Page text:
My wife and I are installing our own "assemble yourself" kitchen cabinets
(Mills Pride from Home Depot). One section of base cabinet (12" wide, 24"
deep) and one section above it of wall cabinet (12" wide, 24" deep as well)
are unfortunately going to be located between the studs on the wall (these
studs are 24" on centre.)
1. Can I secure the base and wall cabinets using toggle bolts? The base
cabinet, besides being "toggle bolted" to the wall, will be screwed to a
fridge panel 24 " wide. The wall cabinet's upper half will be screwed to
fridge panel on one side, and a cabinet on the other side of it (and also
"toggle bolted" to the wall). Will this be enough to secure these 12" wall
and base cabinets?
2. If toggle bolts are not enough, do I have to cut out the drywall and
install 24" horizontal 2 x 4's secured to the studs on either side? That
would be a lot of drywall cutting, but the patches would be covered up by
the cabinets, mostly.
3. How do I secure the 24" fridge panel/base cabinet to the floor (the is
of course a fridge on the other side of the fridge panel, a stove on the
other side of the base cabinet)? Or should I even have to secure the fridge
panel / base cabinet to the floor? We plan to install laminate flooring
after the cabinets are installed.
Any tips / ideas / comments / advice would be appreciated.
Probably. The upper cabinet would be the only concern. Probably be
fine unless you are storing heavy stuff in it or your teenager is
using it to haul himself up onto the counter top. <grin>
In your place, I'd go this route for the peace of mind.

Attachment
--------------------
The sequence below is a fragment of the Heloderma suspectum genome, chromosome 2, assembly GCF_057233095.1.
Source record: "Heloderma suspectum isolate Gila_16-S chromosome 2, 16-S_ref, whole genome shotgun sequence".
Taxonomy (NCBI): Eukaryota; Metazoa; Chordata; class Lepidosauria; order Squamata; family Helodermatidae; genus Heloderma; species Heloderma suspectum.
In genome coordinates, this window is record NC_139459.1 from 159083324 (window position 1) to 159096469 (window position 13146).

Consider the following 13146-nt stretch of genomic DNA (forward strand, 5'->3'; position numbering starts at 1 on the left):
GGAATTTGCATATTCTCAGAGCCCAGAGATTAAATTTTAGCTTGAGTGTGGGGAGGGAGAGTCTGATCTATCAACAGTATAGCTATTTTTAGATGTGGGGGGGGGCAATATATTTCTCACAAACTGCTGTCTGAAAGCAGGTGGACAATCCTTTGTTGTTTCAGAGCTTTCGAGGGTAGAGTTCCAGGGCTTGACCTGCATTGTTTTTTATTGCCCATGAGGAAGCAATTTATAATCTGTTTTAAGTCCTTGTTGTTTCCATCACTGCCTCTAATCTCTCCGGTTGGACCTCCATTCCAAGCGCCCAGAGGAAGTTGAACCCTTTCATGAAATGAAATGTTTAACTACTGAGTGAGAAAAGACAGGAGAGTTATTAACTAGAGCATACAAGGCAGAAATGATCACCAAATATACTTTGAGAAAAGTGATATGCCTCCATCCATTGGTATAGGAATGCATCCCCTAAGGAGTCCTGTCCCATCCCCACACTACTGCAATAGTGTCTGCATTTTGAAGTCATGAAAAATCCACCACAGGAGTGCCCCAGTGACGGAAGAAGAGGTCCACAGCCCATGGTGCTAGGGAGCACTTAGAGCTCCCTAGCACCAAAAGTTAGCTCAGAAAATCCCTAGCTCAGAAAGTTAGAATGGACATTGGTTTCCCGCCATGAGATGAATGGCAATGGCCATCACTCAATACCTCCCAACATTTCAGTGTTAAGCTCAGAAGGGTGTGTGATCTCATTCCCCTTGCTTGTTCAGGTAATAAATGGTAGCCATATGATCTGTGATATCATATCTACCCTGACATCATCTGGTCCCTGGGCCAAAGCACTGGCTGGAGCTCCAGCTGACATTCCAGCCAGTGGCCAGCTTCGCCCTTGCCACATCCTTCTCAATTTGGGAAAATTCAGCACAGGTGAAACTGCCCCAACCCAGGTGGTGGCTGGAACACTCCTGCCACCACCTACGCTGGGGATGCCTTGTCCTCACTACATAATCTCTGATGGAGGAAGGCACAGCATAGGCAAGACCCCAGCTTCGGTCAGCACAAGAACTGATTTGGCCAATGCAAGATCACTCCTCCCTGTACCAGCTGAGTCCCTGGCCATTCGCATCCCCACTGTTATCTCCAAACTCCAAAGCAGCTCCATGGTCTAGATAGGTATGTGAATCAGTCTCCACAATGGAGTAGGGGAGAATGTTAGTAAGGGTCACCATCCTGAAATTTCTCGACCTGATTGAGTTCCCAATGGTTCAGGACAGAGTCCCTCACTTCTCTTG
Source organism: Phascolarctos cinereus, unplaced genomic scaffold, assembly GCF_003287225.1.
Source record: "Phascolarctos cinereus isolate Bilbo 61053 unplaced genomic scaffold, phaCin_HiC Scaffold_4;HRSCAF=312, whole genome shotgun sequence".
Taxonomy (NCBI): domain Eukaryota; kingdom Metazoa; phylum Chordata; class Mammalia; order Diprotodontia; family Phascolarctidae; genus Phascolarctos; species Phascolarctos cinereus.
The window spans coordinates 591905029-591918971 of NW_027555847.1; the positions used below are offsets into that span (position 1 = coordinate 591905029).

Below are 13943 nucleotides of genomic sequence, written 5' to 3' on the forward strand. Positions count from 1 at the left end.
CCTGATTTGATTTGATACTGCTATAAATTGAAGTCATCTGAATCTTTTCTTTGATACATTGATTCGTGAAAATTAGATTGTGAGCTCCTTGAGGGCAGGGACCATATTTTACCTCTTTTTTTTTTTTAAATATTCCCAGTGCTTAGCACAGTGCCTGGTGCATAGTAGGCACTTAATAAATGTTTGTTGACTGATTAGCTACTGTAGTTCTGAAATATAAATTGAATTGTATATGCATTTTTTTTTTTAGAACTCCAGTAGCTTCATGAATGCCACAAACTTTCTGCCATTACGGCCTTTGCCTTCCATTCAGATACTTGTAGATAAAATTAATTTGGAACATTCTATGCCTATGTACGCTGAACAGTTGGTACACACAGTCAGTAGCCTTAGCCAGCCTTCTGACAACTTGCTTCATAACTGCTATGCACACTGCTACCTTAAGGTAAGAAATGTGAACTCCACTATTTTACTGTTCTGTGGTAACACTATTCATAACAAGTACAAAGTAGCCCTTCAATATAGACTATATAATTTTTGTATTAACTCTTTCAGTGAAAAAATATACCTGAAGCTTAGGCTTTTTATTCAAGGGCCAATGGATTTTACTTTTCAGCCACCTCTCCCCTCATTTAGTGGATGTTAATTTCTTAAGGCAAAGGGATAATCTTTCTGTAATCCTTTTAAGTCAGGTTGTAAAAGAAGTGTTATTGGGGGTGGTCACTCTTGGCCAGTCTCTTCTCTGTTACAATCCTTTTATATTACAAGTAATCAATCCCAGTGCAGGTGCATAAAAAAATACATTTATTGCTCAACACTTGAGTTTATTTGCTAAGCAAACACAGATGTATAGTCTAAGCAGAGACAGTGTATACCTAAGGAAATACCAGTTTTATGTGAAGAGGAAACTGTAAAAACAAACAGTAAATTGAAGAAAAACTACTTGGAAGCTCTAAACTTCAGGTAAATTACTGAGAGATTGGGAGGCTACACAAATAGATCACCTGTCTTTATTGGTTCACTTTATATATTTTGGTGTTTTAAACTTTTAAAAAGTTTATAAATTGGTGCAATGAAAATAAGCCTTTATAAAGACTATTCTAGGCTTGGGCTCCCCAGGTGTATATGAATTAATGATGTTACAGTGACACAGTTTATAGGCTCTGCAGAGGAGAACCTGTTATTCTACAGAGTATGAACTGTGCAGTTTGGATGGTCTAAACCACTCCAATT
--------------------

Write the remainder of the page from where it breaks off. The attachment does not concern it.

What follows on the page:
We anchor gables (read fridge panel) by shooting brads partway into
the floor (about half an inch left proud), cutting off the heads,
then pressing the gable end down onto it. You can do the same thing
with finishing nails. Some people use PL or glue. Temporarily tack
a couple of strips to hold the gable in place until the glues sets up.
If you can, you might want to consider re-considering the design.
Twelve inches of counterspace beside the fridge is inadequate. It's
not so much that it's very poor design ... it's more that you'll get
fed up trying to move things around. If I read correctly, your stove
is on the other side ... makes the problem even more pronounced.
The only other advice I can give you is ... uppers first, start
plumb a few inches in from a corner (scribe a filler strip),. If
you'll be redoing a backsplash, nailing a two by four level at
cabinet height is an easy way to get the uppers in place.
Otherwise, draw a line and use bracing strips.
Oh ... and have lots of patience. Those knock down cabinets are a
real pain to assemble.
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